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Pound sterling value rises thanks to better UK GDP figures



UK GDP growth in the first quarter of 2018 has been unexpectedly revised up on the back of less weak construction activity, sending sterling up.

The Office for National Statistics said that growth in the three months to March was 0.2 per cent, rather than its previous estimate of 0.1 per cent.

The pound jumped to $1.3153, up 0.61 per cent on the day, in the wake of the data, as traders increased their bets on an earlier interest rate hike from the Bank of England.

“Odds of an August rate hike from the BoE have now increased and the upwards revision is in keeping with the bank’s comments that Q1 data is typically subject to revisions,” said David Cheetham of XTB, an online trading company.

In May the Bank had forecast that the GDP figure would ultimately be revised up to 0.3 per cent and that it would bounce back to 0.4 per cent in the second quarter.

The revision is likely to bolster those on the Bank’s Monetary Policy Committee who think rates should rise sooner rather than later to counter inflationary pressures.

However, sterling remains close to a seven-month low against the dollar, reflecting concerns about progress in the Brexit negotiations between the UK and the EU, with the British cabinet still divided about what sort of trade and customs deal to seek.

The ONS had previously estimated that construction, which accounts for around 6 per cent of output, had slumped by 2.7 per cent in in the fierce snowstorms of February and March.

But its latest analysis – based on more recent data from the sector – points to a contraction of just 0.8 per cent, meaning it was less of a drag on overall output growth.

However, there was also some adverse revisions in the latest Quarterly National Accounts as the ONS also downgraded its estimate for growth over 2017 as a whole from 1.8 per cent to 1.7 per cent.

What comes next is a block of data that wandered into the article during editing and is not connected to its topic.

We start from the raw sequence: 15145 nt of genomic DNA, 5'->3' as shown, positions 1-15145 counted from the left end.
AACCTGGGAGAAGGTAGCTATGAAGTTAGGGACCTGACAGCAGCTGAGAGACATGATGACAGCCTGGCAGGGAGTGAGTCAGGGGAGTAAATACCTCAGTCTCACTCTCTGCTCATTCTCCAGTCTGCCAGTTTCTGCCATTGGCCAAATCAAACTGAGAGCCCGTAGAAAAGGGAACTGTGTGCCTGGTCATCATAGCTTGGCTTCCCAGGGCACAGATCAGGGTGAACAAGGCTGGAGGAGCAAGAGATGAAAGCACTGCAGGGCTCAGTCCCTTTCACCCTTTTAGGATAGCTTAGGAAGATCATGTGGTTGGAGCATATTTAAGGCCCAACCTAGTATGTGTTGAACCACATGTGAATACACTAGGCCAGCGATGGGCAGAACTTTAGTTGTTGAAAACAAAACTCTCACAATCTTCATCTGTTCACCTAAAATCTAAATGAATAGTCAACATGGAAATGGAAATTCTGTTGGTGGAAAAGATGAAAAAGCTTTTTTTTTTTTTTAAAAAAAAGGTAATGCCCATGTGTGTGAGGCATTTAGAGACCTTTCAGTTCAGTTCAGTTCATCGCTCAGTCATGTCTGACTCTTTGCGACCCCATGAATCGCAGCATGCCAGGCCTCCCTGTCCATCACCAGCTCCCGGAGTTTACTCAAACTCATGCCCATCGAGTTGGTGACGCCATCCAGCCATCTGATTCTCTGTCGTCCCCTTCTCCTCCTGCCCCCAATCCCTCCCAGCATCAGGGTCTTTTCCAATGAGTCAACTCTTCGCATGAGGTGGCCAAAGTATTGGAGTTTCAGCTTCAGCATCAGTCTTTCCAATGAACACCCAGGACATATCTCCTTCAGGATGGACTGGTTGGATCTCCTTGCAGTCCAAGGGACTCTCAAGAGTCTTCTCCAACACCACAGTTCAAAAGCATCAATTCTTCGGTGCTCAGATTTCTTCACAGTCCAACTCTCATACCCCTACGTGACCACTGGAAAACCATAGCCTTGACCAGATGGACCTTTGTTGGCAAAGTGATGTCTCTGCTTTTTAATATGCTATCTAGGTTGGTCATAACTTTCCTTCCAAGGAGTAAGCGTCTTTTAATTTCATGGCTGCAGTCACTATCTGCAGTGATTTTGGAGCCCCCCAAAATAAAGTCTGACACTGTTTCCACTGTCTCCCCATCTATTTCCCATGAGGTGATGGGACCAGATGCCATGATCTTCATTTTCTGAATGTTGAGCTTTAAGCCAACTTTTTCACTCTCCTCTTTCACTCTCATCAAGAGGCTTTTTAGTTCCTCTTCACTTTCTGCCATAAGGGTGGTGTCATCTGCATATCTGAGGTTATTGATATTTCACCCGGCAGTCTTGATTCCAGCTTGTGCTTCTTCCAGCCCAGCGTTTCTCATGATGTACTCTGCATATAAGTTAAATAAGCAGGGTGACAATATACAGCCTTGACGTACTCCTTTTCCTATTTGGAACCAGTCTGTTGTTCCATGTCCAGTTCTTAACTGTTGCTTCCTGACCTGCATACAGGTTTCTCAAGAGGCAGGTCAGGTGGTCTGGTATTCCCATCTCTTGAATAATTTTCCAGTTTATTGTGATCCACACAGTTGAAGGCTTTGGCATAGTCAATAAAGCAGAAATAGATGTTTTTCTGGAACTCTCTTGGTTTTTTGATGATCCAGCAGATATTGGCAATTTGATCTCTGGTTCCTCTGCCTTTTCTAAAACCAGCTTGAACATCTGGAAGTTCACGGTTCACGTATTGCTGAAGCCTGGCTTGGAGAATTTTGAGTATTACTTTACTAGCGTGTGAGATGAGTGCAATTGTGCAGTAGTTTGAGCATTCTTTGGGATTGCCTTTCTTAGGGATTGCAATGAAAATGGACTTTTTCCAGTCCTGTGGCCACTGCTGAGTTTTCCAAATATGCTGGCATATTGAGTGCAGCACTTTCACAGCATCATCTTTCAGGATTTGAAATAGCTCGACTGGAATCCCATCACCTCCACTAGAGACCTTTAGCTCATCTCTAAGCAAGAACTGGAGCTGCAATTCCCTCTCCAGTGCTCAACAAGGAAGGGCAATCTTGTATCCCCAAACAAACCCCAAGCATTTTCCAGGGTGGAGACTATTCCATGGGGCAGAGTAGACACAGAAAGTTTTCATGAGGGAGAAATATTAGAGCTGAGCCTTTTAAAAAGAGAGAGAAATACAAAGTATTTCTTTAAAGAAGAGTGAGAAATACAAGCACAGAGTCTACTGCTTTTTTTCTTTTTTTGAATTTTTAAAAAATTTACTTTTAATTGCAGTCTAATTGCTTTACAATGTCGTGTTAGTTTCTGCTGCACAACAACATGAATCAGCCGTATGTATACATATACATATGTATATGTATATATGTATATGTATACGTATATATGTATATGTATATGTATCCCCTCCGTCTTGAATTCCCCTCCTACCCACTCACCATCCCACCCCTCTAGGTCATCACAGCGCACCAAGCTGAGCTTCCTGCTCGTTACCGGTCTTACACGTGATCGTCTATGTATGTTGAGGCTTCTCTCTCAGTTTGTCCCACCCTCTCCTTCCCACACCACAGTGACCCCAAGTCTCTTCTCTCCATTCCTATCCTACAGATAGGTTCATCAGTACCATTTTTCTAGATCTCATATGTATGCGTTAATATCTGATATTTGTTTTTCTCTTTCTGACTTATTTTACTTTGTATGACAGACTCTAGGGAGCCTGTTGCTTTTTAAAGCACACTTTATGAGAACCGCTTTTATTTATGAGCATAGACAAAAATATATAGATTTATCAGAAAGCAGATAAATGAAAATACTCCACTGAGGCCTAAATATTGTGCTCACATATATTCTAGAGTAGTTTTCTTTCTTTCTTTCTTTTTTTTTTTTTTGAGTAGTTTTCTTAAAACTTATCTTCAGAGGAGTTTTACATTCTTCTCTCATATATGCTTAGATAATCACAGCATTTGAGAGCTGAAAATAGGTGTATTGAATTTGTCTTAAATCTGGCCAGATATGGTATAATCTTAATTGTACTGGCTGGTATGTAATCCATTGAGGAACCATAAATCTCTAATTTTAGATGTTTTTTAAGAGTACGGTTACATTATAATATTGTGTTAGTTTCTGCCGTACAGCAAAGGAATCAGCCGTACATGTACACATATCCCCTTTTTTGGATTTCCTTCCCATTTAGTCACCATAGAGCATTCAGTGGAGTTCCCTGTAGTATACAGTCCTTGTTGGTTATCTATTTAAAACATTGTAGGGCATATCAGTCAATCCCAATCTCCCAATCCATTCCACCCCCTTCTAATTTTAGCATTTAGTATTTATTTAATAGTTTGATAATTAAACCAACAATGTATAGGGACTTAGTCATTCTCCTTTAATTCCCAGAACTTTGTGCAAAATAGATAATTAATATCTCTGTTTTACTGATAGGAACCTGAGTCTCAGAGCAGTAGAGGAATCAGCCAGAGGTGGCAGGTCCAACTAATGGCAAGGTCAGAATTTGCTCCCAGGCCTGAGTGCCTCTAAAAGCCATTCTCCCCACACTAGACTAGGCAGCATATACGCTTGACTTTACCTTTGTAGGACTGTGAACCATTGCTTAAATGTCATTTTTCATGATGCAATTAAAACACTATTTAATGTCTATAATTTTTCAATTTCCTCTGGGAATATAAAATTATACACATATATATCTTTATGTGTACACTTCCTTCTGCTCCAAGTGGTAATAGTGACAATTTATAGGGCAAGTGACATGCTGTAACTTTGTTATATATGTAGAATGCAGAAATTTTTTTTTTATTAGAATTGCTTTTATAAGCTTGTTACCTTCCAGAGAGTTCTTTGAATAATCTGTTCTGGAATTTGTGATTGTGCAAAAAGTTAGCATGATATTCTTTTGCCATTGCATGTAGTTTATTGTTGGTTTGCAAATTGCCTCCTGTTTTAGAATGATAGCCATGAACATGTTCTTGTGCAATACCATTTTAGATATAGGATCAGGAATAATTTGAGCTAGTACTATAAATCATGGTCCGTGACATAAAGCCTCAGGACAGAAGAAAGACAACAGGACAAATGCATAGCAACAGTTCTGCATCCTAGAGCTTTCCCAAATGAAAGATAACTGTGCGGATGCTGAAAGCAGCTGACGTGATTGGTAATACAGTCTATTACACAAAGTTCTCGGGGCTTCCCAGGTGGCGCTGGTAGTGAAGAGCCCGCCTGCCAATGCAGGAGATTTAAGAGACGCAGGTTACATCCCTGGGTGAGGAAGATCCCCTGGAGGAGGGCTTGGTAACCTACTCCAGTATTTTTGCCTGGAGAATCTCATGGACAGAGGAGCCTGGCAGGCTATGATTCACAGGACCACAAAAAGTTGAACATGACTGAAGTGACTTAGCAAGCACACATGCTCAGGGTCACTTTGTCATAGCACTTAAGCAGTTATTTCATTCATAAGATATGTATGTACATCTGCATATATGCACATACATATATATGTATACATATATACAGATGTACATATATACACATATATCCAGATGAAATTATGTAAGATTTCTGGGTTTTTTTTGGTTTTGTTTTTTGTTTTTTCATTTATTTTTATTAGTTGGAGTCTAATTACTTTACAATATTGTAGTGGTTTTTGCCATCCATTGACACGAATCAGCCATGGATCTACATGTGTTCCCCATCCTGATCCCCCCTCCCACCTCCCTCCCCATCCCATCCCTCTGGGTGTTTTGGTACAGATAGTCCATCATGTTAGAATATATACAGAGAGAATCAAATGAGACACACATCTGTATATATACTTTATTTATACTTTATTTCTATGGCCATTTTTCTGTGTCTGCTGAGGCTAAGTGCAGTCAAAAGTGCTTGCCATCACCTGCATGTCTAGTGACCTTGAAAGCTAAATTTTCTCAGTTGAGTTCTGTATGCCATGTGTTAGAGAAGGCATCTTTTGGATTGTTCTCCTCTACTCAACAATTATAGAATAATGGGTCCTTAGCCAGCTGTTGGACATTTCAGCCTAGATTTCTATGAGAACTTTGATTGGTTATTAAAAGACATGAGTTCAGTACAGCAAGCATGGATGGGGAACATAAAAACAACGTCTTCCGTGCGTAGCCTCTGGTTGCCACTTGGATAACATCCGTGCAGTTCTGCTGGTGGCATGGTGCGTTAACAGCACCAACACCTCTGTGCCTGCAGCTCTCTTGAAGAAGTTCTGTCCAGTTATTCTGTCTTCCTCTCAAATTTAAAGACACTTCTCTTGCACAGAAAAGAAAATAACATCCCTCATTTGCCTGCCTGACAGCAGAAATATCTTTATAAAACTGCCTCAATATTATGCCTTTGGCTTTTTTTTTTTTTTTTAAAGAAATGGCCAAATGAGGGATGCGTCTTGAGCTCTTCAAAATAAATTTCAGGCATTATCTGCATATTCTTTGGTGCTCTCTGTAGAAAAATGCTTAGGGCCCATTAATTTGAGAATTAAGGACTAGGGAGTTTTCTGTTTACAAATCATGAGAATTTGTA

The ONS noted that the UK was the only G7 economy to show a slowdown over 2017, mainly due to the spike in inflation stemming from the slump in sterling after the Brexit vote. The rest of the G7 saw a sharp pick-up in growth last year.

And the year on year rate of growth in the first quarter of 2018 for the UK was just 1.2 per cent, the lowest in almost five years.

The ONS said business investment fell by 0.4 per cent in the first quarter of the year, while household consumption rose by 0.2 per cent.

The household saving ratio fell to 4.1 per cent, down from 4.5 per cent previously.

Factoring in household investment in housing, the household sector as a whole was a net borrower for the sixth successive quarter, which the ONS said represented “increasing prices squeezing their budgets”.

The ONS and the Bank of England have diverging views on the extent to which the first quarter growth slump represents an underlying slowdown or simply a weather-related blip.

Despite Friday’s upgrade, the ONS still stressed that construction’s weakness was spread over the entire quarter, not just the snow affected months.

“We remain cautiously upbeat about the economy’s near-term prospects and continue to think that the MPC will press ahead and raise interest rates at its next meeting on 2 August,” said Ruth Gregory of Capital Economics.

Source: Independent